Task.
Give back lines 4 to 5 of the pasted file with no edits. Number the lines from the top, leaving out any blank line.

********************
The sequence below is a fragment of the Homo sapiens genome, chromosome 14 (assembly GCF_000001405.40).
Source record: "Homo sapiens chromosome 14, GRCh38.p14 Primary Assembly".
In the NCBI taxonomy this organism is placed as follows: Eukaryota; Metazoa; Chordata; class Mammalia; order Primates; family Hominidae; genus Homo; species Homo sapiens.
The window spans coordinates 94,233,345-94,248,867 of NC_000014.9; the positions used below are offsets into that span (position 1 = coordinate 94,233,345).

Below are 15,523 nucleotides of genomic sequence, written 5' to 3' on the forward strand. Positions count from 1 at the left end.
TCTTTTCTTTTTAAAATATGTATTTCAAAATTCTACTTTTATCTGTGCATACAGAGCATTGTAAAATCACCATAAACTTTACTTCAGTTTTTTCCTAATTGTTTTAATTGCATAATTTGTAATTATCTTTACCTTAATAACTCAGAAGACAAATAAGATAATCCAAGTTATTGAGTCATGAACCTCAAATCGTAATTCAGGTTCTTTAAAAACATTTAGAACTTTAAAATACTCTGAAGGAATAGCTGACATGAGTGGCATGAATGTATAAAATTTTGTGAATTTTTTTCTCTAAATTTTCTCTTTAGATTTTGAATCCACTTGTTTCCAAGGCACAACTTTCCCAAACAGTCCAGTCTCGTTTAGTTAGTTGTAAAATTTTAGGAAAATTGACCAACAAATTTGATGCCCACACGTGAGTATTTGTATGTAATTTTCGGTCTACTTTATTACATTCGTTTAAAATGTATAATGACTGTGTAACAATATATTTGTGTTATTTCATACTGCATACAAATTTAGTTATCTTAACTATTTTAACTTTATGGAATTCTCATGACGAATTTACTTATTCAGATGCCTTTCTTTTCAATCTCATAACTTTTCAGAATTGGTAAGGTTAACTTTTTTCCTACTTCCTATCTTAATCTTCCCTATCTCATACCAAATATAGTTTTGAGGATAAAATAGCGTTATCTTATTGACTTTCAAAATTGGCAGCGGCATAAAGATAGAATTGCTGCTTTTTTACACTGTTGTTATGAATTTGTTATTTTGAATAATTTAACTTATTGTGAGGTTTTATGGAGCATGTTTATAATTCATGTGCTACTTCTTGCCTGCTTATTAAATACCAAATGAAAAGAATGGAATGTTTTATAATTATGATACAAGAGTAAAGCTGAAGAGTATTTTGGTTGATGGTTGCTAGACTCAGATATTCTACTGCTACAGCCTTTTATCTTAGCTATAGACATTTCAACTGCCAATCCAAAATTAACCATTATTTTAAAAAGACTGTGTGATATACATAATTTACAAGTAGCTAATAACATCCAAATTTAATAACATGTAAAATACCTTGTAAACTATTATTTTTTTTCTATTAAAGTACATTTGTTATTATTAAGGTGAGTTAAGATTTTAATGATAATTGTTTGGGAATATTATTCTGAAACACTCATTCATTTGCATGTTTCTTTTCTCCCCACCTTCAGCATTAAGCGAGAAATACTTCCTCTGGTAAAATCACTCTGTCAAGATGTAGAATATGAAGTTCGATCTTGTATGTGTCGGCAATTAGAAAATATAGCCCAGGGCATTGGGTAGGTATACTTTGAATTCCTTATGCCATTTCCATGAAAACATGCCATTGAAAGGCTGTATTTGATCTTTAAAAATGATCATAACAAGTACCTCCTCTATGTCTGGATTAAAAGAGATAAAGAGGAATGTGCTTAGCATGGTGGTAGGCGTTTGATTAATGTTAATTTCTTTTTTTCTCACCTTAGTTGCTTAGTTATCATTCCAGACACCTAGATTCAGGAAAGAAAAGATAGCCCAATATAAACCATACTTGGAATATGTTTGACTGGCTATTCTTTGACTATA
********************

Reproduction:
The window spans coordinates 94,233,345-94,248,867 of NC_000014.9; the positions used below are offsets into that span (position 1 = coordinate 94,233,345).

Below are 15,523 nucleotides of genomic sequence, written 5' to 3' on the forward strand. Positions count from 1 at the left end.